Foolish expectation causes disappointment

    132
    print

    Last week a woman from a suburb of Detroit went on a date that took a turn for the worse – and the peculiar. When it came time to pay the bill at the restaurant, her date informed her he had left his wallet in her car and asked for the keys to retrieve it. He then stole her car and left his date stranded at Buffalo Wild Wings to foot the unpaid bill.

    We cannot only question why she gave someone she barely knew her car keys, but also question her expectations. Far too often what we hope for falls short of what we get. In relationships, academia and daily routines we find ourselves shortchanged by a big-time deposit and a minor return.

    Expectations can also take shape politically. Last Tuesday, our president gave a speech to millions of school-age children. While the speech had the potential to invoke inspiration in America’s youth, it was the week leading before that had many left with bated breath. Conservatives feared Obama would send a politically-charged agenda to the young, impressionable minds of our nation and liberals worried they would have to defend the president from remarks irrelevant to the content of his speech.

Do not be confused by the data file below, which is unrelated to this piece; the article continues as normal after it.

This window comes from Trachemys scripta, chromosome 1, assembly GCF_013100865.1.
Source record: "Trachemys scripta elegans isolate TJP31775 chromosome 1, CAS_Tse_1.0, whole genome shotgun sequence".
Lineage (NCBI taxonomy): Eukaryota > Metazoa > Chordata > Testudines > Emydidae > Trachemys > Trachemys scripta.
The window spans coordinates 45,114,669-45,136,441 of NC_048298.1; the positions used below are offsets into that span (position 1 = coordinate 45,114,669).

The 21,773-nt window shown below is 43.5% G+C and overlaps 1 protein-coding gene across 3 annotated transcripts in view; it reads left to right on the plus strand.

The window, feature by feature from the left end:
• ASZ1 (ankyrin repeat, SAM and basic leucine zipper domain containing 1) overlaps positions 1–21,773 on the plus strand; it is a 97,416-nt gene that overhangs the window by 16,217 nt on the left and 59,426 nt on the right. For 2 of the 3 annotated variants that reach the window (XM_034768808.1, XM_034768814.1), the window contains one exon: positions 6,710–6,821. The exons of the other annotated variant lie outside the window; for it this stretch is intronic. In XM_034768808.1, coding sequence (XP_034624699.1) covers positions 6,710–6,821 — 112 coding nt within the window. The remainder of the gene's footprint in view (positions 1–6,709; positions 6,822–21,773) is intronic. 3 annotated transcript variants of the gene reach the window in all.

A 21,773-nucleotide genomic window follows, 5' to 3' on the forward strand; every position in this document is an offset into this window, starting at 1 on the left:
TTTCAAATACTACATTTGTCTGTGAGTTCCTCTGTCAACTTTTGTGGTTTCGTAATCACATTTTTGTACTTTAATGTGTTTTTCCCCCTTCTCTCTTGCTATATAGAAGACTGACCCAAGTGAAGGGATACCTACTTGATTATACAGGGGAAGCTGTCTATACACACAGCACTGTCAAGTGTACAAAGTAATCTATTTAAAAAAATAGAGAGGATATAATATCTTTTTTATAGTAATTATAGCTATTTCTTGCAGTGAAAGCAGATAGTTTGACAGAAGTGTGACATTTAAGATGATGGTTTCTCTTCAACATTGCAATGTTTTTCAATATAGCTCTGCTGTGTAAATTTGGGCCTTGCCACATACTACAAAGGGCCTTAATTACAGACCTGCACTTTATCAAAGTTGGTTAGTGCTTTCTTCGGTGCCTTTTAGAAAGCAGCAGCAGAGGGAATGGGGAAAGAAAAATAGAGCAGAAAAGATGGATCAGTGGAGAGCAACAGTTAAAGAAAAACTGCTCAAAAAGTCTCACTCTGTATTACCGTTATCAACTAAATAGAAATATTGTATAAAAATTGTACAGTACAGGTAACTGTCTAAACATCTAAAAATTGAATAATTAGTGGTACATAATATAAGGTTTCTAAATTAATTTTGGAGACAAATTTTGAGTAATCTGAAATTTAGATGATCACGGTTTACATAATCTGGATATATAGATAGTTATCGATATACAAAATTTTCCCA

Theordore Roosevelt was the first to use the term “bully pulpit” for an elected official – an authority figure with the ability to speak out and influence any ideas and issues.

    Politicians today must not abuse that right. It is their responsibility to balance their politics with their philanthropy? What was our expectation as a nation for Obama’s school speech? Did we question his motives too harshly? Viewing the circumstances retrospectively, I say we did. Whether Obama is your favorite or least favorite president, his eagerness to raise schoolchildren’s aspirations parallels the words of many past presidents. Our 40th president, Ronald Reagan, even invited students to send letters to the White House. While we must hold the role of president to a very high standard, we must not seek political agendas around every corner.

    When the woman from suburban Detroit had her car stolen on a first date, her prospective outcome was not nearly in the same ballpark as reality – but how could she have possibly known a crook sat at the other end of the table?

    By slowing down and taking a deep breath, we can understand it is vital to set reasonable expectations. But please, never give your keys to strangers.

    Judith Schomp is a freshman political science from Lindale.